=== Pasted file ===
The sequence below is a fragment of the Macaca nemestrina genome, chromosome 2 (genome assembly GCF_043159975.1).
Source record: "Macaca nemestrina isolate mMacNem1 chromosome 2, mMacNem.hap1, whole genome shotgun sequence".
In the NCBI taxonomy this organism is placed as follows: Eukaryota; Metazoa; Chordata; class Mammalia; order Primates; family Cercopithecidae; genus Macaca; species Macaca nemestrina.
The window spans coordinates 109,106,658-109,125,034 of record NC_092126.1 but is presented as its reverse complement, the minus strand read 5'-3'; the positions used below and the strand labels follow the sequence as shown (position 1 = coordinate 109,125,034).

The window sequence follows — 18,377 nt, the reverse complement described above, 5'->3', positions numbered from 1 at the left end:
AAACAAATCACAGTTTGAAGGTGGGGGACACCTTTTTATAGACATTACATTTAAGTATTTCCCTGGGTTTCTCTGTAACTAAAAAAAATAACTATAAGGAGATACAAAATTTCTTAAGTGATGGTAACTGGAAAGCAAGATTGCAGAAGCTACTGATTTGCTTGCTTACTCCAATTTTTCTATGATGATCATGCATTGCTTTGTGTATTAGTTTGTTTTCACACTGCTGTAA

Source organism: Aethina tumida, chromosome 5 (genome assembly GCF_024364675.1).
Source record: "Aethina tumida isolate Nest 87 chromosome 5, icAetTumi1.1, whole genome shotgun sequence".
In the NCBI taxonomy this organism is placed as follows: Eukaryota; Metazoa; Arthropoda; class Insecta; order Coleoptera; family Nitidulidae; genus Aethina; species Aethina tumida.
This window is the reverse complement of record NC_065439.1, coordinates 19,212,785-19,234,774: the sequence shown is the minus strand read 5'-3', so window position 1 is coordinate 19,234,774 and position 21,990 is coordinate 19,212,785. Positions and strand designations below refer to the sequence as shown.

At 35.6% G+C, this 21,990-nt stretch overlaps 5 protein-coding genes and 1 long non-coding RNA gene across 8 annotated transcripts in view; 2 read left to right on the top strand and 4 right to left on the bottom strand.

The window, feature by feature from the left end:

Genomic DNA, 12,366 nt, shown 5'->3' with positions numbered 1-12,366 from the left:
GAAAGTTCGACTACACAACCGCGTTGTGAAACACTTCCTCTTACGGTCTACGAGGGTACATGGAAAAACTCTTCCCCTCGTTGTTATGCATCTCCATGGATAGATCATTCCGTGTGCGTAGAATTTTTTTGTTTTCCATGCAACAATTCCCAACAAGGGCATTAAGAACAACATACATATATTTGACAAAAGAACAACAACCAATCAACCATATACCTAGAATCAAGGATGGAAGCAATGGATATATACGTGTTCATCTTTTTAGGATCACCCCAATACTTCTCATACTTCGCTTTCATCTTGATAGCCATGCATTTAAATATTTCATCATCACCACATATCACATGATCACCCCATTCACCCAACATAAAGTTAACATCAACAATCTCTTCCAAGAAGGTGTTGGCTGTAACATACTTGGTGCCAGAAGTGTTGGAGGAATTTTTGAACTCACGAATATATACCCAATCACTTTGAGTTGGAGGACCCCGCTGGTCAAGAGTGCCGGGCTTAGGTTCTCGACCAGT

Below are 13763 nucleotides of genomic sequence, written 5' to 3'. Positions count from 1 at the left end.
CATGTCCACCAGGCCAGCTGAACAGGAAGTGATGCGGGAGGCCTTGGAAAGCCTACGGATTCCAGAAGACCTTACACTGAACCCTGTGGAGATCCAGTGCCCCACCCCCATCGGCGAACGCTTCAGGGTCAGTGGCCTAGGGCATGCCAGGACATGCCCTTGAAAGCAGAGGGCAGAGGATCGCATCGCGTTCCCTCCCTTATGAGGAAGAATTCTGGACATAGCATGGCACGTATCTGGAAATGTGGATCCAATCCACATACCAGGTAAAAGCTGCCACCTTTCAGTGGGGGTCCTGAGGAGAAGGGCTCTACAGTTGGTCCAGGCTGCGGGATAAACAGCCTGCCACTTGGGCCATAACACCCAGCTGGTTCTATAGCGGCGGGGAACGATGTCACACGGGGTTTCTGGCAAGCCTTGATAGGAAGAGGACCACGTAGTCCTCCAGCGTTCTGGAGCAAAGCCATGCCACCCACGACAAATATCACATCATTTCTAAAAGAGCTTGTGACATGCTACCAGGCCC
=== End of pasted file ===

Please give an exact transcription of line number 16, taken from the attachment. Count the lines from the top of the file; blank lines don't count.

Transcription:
CATGTCCACCAGGCCAGCTGAACAGGAAGTGATGCGGGAGGCCTTGGAAAGCCTACGGATTCCAGAAGACCTTACACTGAACCCTGTGGAGATCCAGTGCCCCACCCCCATCGGCGAACGCTTCAGGGTCAGTGGCCTAGGGCATGCCAGGACATGCCCTTGAAAGCAGAGGGCAGAGGATCGCATCGCGTTCCCTCCCTTATGAGGAAGAATTCTGGACATAGCATGGCACGTATCTGGAAATGTGGATCCAATCCACATACCAGGTAAAAGCTGCCACCTTTCAGTGGGGGTCCTGAGGAGAAGGGCTCTACAGTTGGTCCAGGCTGCGGGATAAACAGCCTGCCACTTGGGCCATAACACCCAGCTGGTTCTATAGCGGCGGGGAACGATGTCACACGGGGTTTCTGGCAAGCCTTGATAGGAAGAGGACCACGTAGTCCTCCAGCGTTCTGGAGCAAAGCCATGCCACCCACGACAAATATCACATCATTTCTAAAAGAGCTTGTGACATGCTACCAGGCCC